• The investigators would ascertain which traders are violating this norm. It would rely on documentary evidence and eyewitness testimony based on clear evidentiary guidelines spelled out in the mechanism’s mandate.
  • The Congolese government would designate an institution that would be charged with sanctioning individuals who violate this norm, including government officials and army commanders. Ideally, sanctions would be administrative, such as a fine or the suspension of mining or export license, as this would lower the burden of proof and expedite investigations.
  • In order to provide clear guidance to traders about which mining sites are considered to be off-limits, the mechanism would include a mapping cell. This cell would establish public maps of mining sites in the three Kivus provinces. Regularly update versions of these maps would be readily available on the internet.
  • The mechanism would be funded by international donors. Ideally, its members would be appointed by the United Nations Secretariat in consultation with the Congolese government. If a UN mandate is not forthcoming, it could be set up through the International Conference on the Great Lakes Region (ICGLR) and funded by outside donors, such as the European Union. However, it would be crucial to preserve the financial and substantive independence of the mechanism.
  • It would be led by approximately fifteen international and Congolese thematic experts with extensive experience in complex and sensitive field investigations. The mapping cell would comprise an additional twelve staff members, most of whom would be hired locally from the Kivus.


  • Provide incentives and sanctions in view of formalizing trade An oversight mechanism would have a direct impact on the mineral trade. By sanctioning spoilers and promoting transparency in concrete ways in the eastern Congo, the mechanisms would provide tangible incentives to traders to stop purchasing from areas controlled by armed actors.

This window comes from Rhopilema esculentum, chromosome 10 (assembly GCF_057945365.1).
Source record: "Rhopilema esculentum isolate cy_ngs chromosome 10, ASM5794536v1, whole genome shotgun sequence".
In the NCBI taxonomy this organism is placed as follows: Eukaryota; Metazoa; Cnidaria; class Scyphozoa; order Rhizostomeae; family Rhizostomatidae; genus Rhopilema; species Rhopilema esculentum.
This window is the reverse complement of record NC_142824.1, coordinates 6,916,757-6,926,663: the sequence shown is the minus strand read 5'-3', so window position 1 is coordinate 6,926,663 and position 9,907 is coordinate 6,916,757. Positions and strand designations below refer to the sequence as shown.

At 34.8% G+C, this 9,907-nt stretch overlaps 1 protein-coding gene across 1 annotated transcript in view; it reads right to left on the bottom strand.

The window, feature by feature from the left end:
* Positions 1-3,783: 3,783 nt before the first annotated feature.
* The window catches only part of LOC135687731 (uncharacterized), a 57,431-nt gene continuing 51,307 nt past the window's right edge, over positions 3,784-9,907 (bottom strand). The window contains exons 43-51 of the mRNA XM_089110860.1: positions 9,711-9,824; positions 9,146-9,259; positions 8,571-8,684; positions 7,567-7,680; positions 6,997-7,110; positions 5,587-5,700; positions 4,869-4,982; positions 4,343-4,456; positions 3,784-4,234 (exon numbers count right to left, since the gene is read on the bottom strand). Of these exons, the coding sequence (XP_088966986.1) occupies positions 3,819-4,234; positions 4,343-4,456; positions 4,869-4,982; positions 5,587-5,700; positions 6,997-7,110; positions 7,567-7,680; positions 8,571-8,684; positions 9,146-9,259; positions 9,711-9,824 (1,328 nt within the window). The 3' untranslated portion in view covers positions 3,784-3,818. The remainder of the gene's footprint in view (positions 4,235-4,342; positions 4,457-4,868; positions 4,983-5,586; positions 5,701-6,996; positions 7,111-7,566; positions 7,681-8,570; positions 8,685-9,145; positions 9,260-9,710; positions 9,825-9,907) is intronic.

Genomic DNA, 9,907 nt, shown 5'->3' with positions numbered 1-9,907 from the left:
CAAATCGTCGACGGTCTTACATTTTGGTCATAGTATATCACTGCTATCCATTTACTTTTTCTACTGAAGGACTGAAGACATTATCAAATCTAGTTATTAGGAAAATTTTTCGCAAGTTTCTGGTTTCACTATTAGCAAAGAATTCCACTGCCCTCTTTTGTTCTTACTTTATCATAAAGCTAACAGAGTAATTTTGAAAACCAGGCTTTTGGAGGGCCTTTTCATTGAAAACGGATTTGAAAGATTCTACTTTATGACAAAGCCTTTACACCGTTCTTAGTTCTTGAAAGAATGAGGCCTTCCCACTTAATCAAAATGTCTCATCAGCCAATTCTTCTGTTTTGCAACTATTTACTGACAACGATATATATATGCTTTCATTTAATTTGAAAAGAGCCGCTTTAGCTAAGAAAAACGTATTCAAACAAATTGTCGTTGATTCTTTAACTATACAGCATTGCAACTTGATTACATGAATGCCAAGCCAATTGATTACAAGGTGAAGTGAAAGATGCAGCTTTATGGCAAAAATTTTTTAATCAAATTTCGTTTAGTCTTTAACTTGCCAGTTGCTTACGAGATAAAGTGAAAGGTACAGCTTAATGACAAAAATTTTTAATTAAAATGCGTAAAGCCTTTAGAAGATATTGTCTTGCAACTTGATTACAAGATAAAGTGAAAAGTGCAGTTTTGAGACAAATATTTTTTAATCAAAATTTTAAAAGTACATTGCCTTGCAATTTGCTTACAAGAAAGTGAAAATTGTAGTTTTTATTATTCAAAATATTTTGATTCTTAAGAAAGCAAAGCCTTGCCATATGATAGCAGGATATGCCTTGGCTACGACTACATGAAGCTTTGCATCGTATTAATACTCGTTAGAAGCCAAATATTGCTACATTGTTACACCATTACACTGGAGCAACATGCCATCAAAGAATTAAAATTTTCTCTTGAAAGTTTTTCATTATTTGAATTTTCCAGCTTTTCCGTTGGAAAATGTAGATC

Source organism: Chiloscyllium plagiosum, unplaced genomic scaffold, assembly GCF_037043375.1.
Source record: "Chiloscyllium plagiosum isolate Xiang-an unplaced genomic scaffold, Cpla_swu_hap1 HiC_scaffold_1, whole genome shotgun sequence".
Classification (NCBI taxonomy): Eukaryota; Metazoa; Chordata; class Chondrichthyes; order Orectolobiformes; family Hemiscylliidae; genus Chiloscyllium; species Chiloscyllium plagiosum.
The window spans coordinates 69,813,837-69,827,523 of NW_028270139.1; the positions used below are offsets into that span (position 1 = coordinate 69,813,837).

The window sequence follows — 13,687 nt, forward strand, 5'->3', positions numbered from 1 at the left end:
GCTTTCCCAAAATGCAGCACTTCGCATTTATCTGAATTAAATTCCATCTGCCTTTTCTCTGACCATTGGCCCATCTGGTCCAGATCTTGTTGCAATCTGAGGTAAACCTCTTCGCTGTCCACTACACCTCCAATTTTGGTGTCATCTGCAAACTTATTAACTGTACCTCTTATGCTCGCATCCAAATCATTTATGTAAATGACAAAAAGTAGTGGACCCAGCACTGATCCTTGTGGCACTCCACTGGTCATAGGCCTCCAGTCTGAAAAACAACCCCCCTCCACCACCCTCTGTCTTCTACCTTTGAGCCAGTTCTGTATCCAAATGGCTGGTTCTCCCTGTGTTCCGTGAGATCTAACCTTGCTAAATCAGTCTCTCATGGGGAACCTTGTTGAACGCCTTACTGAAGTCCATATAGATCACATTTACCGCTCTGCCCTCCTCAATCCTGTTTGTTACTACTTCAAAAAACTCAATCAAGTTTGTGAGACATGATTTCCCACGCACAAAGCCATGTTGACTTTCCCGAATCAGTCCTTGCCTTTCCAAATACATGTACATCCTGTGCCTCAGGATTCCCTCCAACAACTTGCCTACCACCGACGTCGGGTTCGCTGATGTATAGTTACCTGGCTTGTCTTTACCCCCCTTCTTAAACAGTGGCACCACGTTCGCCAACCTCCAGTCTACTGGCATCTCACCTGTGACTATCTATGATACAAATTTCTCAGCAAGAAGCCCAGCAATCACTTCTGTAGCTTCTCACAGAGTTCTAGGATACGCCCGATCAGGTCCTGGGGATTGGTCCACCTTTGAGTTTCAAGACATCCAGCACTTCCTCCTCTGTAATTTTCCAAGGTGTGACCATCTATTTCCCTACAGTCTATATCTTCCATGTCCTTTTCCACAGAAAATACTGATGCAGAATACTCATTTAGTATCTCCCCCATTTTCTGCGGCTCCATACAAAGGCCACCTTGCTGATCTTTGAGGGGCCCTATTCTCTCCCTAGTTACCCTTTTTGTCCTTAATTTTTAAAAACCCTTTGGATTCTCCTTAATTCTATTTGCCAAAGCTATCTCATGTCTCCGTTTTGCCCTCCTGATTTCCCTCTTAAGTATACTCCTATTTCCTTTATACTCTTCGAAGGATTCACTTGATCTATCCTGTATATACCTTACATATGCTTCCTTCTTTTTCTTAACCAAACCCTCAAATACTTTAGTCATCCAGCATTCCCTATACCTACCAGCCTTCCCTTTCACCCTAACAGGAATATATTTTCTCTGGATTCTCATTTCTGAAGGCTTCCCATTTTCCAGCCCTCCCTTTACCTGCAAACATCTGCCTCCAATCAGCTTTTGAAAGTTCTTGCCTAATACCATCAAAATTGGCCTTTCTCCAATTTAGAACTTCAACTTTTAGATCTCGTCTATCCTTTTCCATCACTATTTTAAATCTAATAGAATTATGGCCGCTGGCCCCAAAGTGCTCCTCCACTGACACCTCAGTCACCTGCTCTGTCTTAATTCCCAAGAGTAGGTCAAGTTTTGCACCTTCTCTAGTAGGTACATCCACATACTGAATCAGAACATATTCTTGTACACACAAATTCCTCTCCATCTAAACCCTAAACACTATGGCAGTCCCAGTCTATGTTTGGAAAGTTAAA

• Make information available Most of the mineral trade in the eastern Congo is underground, making it easier for armed actors to profit and depriving the government of vital revenues. The mechanism would provide detailed information about mineral supply chains and their links to local and regional actors. Regular briefings would be provided to provincial and national Congolese authorities, as well as to donors. Mineral traders could draw on this information in order to know which areas would be off-limits. This information alone, however, would not suffice as due diligence.
  • Capacity to respond to dynamic trade networks The economic networks of the Kivus are highly malleable. Attempts to regulate the mineral trade by prohibiting purchases from certain mining zones could have the adverse effect of driving the trade of those minerals into the informal sector and undermine efforts for greater transparency. However, a third party oversight mechanism with geographic mapping tools would be able to anticipate these changes in supply chains.
  • Facilitate the strengthening of Congolese institutions Close collaboration between Congolese authorities deployed at Mineral Trading Centers, and this mechanism could also generate confidence amongst donors to increase their financial and in-kind support for Congolese mining institutions with a view towards facilitating the progressive handover of the responsibilities mandated for this independent oversight. Congolese members of the mechanism would also eventually play a key leadership role in this process.